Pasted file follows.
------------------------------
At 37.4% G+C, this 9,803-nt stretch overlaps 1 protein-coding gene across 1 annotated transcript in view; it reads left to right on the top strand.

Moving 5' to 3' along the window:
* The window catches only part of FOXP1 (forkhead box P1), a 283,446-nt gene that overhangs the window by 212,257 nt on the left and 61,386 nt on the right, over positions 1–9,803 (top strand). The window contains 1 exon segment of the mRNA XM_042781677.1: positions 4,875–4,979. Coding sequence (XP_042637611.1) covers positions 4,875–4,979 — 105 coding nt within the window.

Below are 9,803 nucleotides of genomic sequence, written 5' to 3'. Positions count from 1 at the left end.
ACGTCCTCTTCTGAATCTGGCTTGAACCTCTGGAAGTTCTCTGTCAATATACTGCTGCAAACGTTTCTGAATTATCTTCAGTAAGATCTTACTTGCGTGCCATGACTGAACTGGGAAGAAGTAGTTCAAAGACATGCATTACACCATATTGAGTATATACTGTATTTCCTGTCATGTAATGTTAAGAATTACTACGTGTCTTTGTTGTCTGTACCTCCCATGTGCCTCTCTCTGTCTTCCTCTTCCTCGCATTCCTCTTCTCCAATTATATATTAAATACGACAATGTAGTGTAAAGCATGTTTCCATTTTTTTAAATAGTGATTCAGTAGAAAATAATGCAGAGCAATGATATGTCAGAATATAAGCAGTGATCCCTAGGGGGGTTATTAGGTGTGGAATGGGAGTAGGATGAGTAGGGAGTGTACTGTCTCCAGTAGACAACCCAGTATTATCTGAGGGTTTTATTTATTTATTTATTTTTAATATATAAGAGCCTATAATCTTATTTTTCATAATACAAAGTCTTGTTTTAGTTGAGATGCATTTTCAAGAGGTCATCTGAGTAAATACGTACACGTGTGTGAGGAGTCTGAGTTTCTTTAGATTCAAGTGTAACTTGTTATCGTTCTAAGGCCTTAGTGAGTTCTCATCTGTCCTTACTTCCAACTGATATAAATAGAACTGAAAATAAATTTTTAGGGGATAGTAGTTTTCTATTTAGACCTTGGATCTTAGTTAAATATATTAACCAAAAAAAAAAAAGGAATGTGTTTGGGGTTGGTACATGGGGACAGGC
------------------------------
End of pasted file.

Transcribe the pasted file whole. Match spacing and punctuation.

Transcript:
At 37.4% G+C, this 9,803-nt stretch overlaps 1 protein-coding gene across 1 annotated transcript in view; it reads left to right on the top strand.

Moving 5' to 3' along the window:
* The window catches only part of FOXP1 (forkhead box P1), a 283,446-nt gene that overhangs the window by 212,257 nt on the left and 61,386 nt on the right, over positions 1–9,803 (top strand). The window contains 1 exon segment of the mRNA XM_042781677.1: positions 4,875–4,979. Coding sequence (XP_042637611.1) covers positions 4,875–4,979 — 105 coding nt within the window.

Below are 9,803 nucleotides of genomic sequence, written 5' to 3'. Positions count from 1 at the left end.
ACGTCCTCTTCTGAATCTGGCTTGAACCTCTGGAAGTTCTCTGTCAATATACTGCTGCAAACGTTTCTGAATTATCTTCAGTAAGATCTTACTTGCGTGCCATGACTGAACTGGGAAGAAGTAGTTCAAAGACATGCATTACACCATATTGAGTATATACTGTATTTCCTGTCATGTAATGTTAAGAATTACTACGTGTCTTTGTTGTCTGTACCTCCCATGTGCCTCTCTCTGTCTTCCTCTTCCTCGCATTCCTCTTCTCCAATTATATATTAAATACGACAATGTAGTGTAAAGCATGTTTCCATTTTTTTAAATAGTGATTCAGTAGAAAATAATGCAGAGCAATGATATGTCAGAATATAAGCAGTGATCCCTAGGGGGGTTATTAGGTGTGGAATGGGAGTAGGATGAGTAGGGAGTGTACTGTCTCCAGTAGACAACCCAGTATTATCTGAGGGTTTTATTTATTTATTTATTTTTAATATATAAGAGCCTATAATCTTATTTTTCATAATACAAAGTCTTGTTTTAGTTGAGATGCATTTTCAAGAGGTCATCTGAGTAAATACGTACACGTGTGTGAGGAGTCTGAGTTTCTTTAGATTCAAGTGTAACTTGTTATCGTTCTAAGGCCTTAGTGAGTTCTCATCTGTCCTTACTTCCAACTGATATAAATAGAACTGAAAATAAATTTTTAGGGGATAGTAGTTTTCTATTTAGACCTTGGATCTTAGTTAAATATATTAACCAAAAAAAAAAAAGGAATGTGTTTGGGGTTGGTACATGGGGACAGGC